I've given so much thought to the past several months. All the support I have received from my family and friends. I don't think thank you can even begin to express my appreciation to my mom and my nephew Sammy. They have taken such good care of my children while I put in the endless hours of training. They really don't realize what they have given me. Peace of mind, knowing my children were safe, well that's priceless. I don't mean to single out just my mom and Sammy, the auntie's, Jessica, Matt and Nick were a big help too but Sammy and mom were the ones who did most of the work.
My husband, his support was always there. He told me the other day, after he won his football game, GO RAIDERS!!! That he knows how long I've dreamed of doing this and he was happy to be there for me. These past several months have tested our marriage and I'm happy to say we have survived. :) Life is good. I used to think if a marriage can survive infertility it can survive anything. Well, I'm adding Ironman training to that. :) :)
My sister Patty - she has always believed in me - in what ever crazy thing I wanted to do. She will be in Madison with me on race day just as she was with me for all the other big days in my life from having the twins, to my first marathon to Sunday. I know I can always count on her for support.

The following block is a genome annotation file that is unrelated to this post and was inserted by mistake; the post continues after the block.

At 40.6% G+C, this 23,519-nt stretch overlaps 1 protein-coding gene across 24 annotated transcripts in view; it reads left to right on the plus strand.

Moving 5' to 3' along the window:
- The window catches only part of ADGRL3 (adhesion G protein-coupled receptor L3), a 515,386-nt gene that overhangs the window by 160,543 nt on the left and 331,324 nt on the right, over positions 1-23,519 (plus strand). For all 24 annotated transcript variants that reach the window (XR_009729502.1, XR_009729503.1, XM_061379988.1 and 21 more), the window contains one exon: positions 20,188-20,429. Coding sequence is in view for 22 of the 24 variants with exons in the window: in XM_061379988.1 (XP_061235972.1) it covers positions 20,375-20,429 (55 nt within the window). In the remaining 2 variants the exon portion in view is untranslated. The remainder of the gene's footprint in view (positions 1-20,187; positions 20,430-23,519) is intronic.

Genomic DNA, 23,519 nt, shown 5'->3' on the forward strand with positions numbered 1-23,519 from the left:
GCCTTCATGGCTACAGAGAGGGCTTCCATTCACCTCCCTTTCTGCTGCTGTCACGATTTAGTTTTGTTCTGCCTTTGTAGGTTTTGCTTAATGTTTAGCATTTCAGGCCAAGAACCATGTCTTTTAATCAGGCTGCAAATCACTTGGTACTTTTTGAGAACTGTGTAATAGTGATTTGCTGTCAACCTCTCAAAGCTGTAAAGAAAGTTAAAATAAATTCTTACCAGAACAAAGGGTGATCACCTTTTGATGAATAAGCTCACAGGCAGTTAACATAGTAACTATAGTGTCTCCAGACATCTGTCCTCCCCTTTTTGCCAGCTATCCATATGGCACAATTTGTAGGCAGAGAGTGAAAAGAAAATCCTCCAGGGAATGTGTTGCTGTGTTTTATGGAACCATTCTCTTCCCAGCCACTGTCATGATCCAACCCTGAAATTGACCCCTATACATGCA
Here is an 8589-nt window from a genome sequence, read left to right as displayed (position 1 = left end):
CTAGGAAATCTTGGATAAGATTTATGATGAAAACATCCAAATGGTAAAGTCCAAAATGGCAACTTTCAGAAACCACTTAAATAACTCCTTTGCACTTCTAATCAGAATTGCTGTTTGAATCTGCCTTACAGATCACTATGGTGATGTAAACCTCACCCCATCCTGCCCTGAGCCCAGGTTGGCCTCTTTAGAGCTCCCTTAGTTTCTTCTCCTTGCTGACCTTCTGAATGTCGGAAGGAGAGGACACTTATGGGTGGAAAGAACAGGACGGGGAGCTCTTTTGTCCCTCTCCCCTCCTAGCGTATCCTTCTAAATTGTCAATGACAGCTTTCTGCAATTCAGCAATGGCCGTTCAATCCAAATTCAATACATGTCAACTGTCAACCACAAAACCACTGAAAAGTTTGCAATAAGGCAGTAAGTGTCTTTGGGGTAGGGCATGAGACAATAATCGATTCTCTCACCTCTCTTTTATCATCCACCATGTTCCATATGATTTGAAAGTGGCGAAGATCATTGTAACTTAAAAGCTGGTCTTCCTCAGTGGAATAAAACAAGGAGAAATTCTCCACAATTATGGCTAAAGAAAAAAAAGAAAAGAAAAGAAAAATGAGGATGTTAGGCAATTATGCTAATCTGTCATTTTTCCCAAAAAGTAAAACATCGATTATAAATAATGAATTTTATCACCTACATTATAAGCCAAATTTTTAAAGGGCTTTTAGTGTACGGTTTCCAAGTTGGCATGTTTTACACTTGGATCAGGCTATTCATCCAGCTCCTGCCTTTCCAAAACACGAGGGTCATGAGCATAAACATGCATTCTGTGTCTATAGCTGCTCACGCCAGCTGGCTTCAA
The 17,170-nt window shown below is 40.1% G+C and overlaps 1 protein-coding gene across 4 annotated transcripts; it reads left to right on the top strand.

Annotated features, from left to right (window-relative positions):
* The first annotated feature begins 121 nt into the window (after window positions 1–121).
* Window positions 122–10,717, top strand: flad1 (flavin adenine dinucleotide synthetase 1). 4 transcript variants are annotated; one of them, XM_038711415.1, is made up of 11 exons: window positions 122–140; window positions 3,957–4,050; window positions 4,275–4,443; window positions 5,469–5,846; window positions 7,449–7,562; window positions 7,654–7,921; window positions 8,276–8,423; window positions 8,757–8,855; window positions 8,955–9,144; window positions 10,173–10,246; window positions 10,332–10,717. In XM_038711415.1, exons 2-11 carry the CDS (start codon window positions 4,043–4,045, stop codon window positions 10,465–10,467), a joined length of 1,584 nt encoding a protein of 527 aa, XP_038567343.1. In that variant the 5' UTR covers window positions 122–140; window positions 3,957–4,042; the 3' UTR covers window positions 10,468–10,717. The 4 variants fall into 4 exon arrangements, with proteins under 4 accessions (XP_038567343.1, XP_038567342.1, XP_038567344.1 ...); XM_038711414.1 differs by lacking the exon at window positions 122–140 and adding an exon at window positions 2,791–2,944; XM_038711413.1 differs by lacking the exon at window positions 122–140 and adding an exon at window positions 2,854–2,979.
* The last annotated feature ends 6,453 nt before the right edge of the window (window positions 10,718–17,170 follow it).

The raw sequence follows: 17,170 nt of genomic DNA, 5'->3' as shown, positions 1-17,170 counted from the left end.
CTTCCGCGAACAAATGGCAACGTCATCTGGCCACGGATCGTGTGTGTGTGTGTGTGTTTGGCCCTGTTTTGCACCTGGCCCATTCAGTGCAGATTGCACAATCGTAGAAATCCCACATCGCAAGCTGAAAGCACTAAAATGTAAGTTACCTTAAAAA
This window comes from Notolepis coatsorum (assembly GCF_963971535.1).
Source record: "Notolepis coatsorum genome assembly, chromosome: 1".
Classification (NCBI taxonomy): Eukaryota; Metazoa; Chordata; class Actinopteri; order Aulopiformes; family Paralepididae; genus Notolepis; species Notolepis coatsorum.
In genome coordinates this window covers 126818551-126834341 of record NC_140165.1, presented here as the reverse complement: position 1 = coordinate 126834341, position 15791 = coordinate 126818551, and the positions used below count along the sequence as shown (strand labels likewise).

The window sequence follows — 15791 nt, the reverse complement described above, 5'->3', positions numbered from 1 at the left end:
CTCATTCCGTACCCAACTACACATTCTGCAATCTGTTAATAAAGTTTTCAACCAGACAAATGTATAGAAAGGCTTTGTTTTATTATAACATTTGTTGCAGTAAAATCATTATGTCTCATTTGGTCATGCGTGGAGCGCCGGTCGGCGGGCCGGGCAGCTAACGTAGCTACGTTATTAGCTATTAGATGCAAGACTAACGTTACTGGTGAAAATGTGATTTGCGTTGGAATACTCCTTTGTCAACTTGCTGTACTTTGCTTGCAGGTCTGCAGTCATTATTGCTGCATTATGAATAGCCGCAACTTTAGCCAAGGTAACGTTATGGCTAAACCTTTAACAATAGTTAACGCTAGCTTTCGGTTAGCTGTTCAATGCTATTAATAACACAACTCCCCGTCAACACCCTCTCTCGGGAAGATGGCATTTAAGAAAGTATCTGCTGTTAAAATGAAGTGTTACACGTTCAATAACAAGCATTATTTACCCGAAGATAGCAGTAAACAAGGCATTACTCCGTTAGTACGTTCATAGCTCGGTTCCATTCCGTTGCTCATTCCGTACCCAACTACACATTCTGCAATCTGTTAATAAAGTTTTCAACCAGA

I will be eternally grateful to Keri. She has supported me thru this adventure. Not to get off track but I have to tell you this story about Keri. And this is hard for me because the story is not one of my finer moments. After I ran the Boston marathon I was freezing cold. I couldn't stop shaking. I walked thru an endless line, first to get my chip off and get my medal, then to get my gear, then walked thru a maze just to try to find my hotel. During this time I called Patty and told her I wasn't feeling very good, to please get some tea ready for me. She said she was coming to find me and I told her NO please don't I'll be there soon. Finally, I saw my hotel. A police officer, who was turning everyone away from cutting thru the barricade (aka the maze) was nice enough to let me thru. He asked if he could take me to the medical tent, that I didn't look so good. I pointed to my hotel and said that's the only place I'm going. Then I heard her, "Pam" "Ppppaaaammmm". It was Keri, some how she found me. She jumped the barricade and convinced me to tgo to the medical tent where an EMT took my temp. It was 91, so they made us go to another tent, where, UGH this was the humiliating part, I was told the only way to get my temp up was to take off my clothes!!! WHAT!!! No Way. With the blink of an eye 2 EMT's started to undress me while another tried to keep a wool blanket over me so none of me would be exposed. Then, I saw Keri, she was taking off her shirt. Ok, she had a tank shirt on underneath, so she wasn't completely naked. She literally gave me the shirt off her back. She then found my baggy sweat pants that I sprayed and resprayed with water repellent- so they stayed pretty dry. I will never forget that. And, while I was warming up with this thing they wrapped me in that forced warm air all over me, she was helping other runners who were there call their families. She even went out into the cold and got the gear bags for 2 girls and returned their chips and got one girls medal for her. It was a Nor'easter and she was out there helping strangers. That's the kind of person she is. She's been there for me on the good training days and the bad and she's going to Madison for race day. She's not just my sister-in-law, she's my friend.